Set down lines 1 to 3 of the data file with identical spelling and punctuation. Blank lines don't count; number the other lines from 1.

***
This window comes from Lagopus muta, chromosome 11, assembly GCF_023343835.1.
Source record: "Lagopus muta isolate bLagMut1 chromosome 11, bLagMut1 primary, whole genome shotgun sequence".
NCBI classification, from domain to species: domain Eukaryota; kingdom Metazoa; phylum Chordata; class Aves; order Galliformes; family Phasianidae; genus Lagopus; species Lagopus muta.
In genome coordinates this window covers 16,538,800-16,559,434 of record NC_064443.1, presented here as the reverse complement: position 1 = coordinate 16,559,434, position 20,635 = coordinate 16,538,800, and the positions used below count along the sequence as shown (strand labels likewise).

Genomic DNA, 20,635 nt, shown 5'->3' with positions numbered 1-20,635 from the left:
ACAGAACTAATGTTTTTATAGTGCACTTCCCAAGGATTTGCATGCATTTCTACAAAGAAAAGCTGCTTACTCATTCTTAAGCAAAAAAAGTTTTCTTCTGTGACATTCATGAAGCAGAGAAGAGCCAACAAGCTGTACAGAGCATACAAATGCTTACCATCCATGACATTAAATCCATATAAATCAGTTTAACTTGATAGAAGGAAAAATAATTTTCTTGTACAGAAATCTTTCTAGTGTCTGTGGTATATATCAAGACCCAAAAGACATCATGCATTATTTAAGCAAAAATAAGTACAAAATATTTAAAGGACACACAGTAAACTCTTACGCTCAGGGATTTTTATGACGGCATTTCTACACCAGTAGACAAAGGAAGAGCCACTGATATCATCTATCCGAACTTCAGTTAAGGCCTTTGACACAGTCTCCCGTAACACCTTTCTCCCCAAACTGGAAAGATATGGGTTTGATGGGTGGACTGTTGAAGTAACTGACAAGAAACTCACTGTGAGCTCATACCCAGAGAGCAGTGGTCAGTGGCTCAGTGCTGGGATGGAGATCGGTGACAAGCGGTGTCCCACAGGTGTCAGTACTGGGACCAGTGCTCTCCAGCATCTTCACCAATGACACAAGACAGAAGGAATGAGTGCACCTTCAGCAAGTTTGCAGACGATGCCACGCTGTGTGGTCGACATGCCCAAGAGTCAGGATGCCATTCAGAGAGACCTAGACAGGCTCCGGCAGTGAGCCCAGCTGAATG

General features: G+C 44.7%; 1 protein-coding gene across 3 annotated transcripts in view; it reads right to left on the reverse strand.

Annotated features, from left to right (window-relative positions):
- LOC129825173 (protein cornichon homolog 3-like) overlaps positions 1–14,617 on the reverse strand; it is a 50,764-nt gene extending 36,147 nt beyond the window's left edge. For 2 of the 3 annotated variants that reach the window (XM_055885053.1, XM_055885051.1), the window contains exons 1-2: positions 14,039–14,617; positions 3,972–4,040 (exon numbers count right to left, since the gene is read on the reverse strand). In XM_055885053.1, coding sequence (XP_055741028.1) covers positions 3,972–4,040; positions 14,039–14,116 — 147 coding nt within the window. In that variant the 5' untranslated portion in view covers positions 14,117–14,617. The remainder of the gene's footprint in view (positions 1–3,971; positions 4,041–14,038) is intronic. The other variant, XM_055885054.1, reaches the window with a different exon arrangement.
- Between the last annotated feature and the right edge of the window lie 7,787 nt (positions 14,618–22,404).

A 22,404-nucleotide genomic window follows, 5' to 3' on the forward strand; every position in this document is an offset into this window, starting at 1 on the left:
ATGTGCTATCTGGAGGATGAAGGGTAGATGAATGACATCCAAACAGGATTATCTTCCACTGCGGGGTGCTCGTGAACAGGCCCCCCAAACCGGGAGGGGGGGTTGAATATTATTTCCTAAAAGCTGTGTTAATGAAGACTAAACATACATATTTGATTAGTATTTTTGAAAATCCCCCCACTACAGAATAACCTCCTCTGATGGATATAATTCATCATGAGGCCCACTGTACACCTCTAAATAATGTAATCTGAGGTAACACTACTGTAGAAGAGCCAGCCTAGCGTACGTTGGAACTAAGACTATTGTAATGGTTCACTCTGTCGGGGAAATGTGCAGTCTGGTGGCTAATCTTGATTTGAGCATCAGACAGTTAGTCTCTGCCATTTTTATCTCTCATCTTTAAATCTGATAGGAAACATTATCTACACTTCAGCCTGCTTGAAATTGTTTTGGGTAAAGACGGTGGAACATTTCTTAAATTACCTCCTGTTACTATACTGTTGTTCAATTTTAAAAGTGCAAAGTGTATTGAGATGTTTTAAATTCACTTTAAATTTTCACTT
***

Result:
This window comes from Lagopus muta, chromosome 11, assembly GCF_023343835.1.
Source record: "Lagopus muta isolate bLagMut1 chromosome 11, bLagMut1 primary, whole genome shotgun sequence".
NCBI classification, from domain to species: domain Eukaryota; kingdom Metazoa; phylum Chordata; class Aves; order Galliformes; family Phasianidae; genus Lagopus; species Lagopus muta.